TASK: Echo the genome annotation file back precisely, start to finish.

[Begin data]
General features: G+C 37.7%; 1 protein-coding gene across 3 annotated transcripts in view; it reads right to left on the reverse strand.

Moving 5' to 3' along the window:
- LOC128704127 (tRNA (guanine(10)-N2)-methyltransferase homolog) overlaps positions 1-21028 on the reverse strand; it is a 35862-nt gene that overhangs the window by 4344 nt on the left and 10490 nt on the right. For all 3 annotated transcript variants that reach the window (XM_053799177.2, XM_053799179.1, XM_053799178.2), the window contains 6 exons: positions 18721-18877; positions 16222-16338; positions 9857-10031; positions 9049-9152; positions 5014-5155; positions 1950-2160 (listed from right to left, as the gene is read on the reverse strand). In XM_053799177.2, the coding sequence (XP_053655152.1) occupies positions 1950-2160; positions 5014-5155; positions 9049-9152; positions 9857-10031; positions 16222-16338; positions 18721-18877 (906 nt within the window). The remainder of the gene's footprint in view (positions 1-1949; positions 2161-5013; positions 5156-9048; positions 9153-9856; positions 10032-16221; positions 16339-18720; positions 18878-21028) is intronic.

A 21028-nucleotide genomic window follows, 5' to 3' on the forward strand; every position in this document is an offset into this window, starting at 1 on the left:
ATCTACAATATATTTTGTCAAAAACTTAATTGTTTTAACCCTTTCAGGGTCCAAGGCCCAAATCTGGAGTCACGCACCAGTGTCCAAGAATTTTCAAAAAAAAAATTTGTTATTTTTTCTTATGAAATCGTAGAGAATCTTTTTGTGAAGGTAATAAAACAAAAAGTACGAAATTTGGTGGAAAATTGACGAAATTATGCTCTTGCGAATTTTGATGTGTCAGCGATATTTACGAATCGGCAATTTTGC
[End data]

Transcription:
General features: G+C 37.7%; 1 protein-coding gene across 3 annotated transcripts in view; it reads right to left on the reverse strand.

Moving 5' to 3' along the window:
- LOC128704127 (tRNA (guanine(10)-N2)-methyltransferase homolog) overlaps positions 1-21028 on the reverse strand; it is a 35862-nt gene that overhangs the window by 4344 nt on the left and 10490 nt on the right. For all 3 annotated transcript variants that reach the window (XM_053799177.2, XM_053799179.1, XM_053799178.2), the window contains 6 exons: positions 18721-18877; positions 16222-16338; positions 9857-10031; positions 9049-9152; positions 5014-5155; positions 1950-2160 (listed from right to left, as the gene is read on the reverse strand). In XM_053799177.2, the coding sequence (XP_053655152.1) occupies positions 1950-2160; positions 5014-5155; positions 9049-9152; positions 9857-10031; positions 16222-16338; positions 18721-18877 (906 nt within the window). The remainder of the gene's footprint in view (positions 1-1949; positions 2161-5013; positions 5156-9048; positions 9153-9856; positions 10032-16221; positions 16339-18720; positions 18878-21028) is intronic.

A 21028-nucleotide genomic window follows, 5' to 3' on the forward strand; every position in this document is an offset into this window, starting at 1 on the left:
ATCTACAATATATTTTGTCAAAAACTTAATTGTTTTAACCCTTTCAGGGTCCAAGGCCCAAATCTGGAGTCACGCACCAGTGTCCAAGAATTTTCAAAAAAAAAATTTGTTATTTTTTCTTATGAAATCGTAGAGAATCTTTTTGTGAAGGTAATAAAACAAAAAGTACGAAATTTGGTGGAAAATTGACGAAATTATGCTCTTGCGAATTTTGATGTGTCAGCGATATTTACGAATCGGCAATTTTGC